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Graphics Open Source Linux

Linus Torvalds Gives 'Thumbs Up' To Nvidia For Nouveau Contributions 169

Posted by Unknown Lamer
from the romulans-approaching-the-neutral-zone dept.
sfcrazy writes "Linus Torvalds has had some harsh words for Nvidia in the past. Their failure to work constructively with the Linux community is especially disappointing in light of the company's large presence in the Android market. That said, where there is life, there is change, and that is just what happened yesterday. Torvalds publicly gave a thumbs-up to Nvidia for contributing basic support for the recently released Nvidia K1 processor to Nouveau; something that was totally unexpected but received with open arms. 'Hey, this time I'm raising a thumb for nvidia. Good times,' said Linus."
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Linus Torvalds Gives 'Thumbs Up' To Nvidia For Nouveau Contributions

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  • by game kid (805301) on Monday February 03, 2014 @09:02PM (#46146187) Homepage

    Torvalds has said in the past something about that he doesn't want to associate with "free software" (or at least FSF) types because they're so "extreme" or such (can't find a link sorry). (Also that if a GNU kernel or 386BSD had existed that he probably wouldn't've wrote Linux [].)

    That doesn't excuse G+ use (the first link actually caught me off and my stupid blind-clicking), but he doesn't see himself as so much of a strict FOSS advocate, so you probably see why he wouldn't give as much of a crap about whether the publishing channel is FOSS as, say, you or rms.

  • by Jakeula (1427201) on Monday February 03, 2014 @09:05PM (#46146207) Homepage
    Google+, despite what a lot of people think, is very popular for companies to utilize for work projects. Hangouts is a great way to create conference calls, and since its tied into your other Google services like Drive, you can pretty much use it as a company intranet. I have been a contractor for companies that had employees across the states, and most of them have used G+ in the way I described. I would simply be added to a hangout for meetings with the team, they would place the files I needed access to on Drive and then there was little risk of me getting access to more critical business stuff. I was also part of a contracting team that just had a G+ page, and we would meet with clients in the exact same way. I personally didn't like this method, as I prefer to have more face time with clients, but it seemed to work well as a free platform to do business.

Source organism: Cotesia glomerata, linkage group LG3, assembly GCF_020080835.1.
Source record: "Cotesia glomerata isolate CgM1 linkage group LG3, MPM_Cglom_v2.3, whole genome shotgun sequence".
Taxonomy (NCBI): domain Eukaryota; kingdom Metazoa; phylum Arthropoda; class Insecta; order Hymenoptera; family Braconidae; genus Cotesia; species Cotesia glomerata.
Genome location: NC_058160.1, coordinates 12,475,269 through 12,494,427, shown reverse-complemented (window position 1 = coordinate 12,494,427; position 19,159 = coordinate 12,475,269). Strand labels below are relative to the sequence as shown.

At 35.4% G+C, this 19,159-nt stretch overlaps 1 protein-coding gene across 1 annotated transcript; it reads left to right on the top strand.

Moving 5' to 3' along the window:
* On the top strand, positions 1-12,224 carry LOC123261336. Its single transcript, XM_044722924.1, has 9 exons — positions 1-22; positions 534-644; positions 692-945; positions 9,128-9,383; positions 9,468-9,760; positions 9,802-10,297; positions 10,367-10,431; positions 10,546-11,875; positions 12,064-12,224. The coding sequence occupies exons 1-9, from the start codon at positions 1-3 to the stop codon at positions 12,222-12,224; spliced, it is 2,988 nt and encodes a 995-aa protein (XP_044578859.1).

If we assume that the Linux team does something similar, its probably easy for Linus to get his ideas across on a social media platform where a decent portion of his development community lives. I have seen many ex-Google friends follow this same trend when they leave Google and create their start-ups. Chris Messina do it with NeonMob, as well as a few others that I met at Plus20. I cannot say this is necessarily the single best method, but it might be that they don't like FB, Twitter's limitations make it harder to utilize in this manner, so G+ is the next best place to put your ideas down for a large user base to view.
  • by Ungrounded Lightning (62228) on Monday February 03, 2014 @10:57PM (#46146827) Journal

    Another factor that might be pushing vendors to provide information to open source developers and/or publishing open source drivers is the fallout from the Snowden revelations.

    People worldwide have awakened to the possibility that malware may be imbedded in closed drivers and firmware (including closed "binary blobs" embedded in open-source drivers). Indeed, it WAS imbedded in some - and sold as a feature. (Example: Intel's AMT, early versions of which lived in and ran from the Ethernet interface firmware, before it was moved to the Northbridge.)

    Even if it isn't contaminated, a vendor can't SHOW that it's not contaminated as long as it's closed. So to convince jittery customers that the device is safe, the vendor needs to have open drivers and firmware available.

    A vendor's own souce may include licensed code from others, making it hard for the vendor to open its own code (and perhaps contaminating its own developers). On the other hand, releasing the necessary information to the open souce community can lead to fully open support - at negligable cost (excluding perceived risk of exposing company secret-sauce recipes to the world - which won't matter if the customers stop buying the sauce-covered product, or demand falls enough for them to lose their competitive position).

    So the Snowden revalations have created a strong incentive for vendors to enable open source developers.

  • It's not news that nVidia will never be able to release full information on their legacy lines. They're encumbered by having got into bed with Microsoft. They tied their cards closely to DirectX and they'll never escape. The Tegra product is a wholly separate line not tainted by that relationship.

Neckties strangle clear thinking. -- Lin Yutang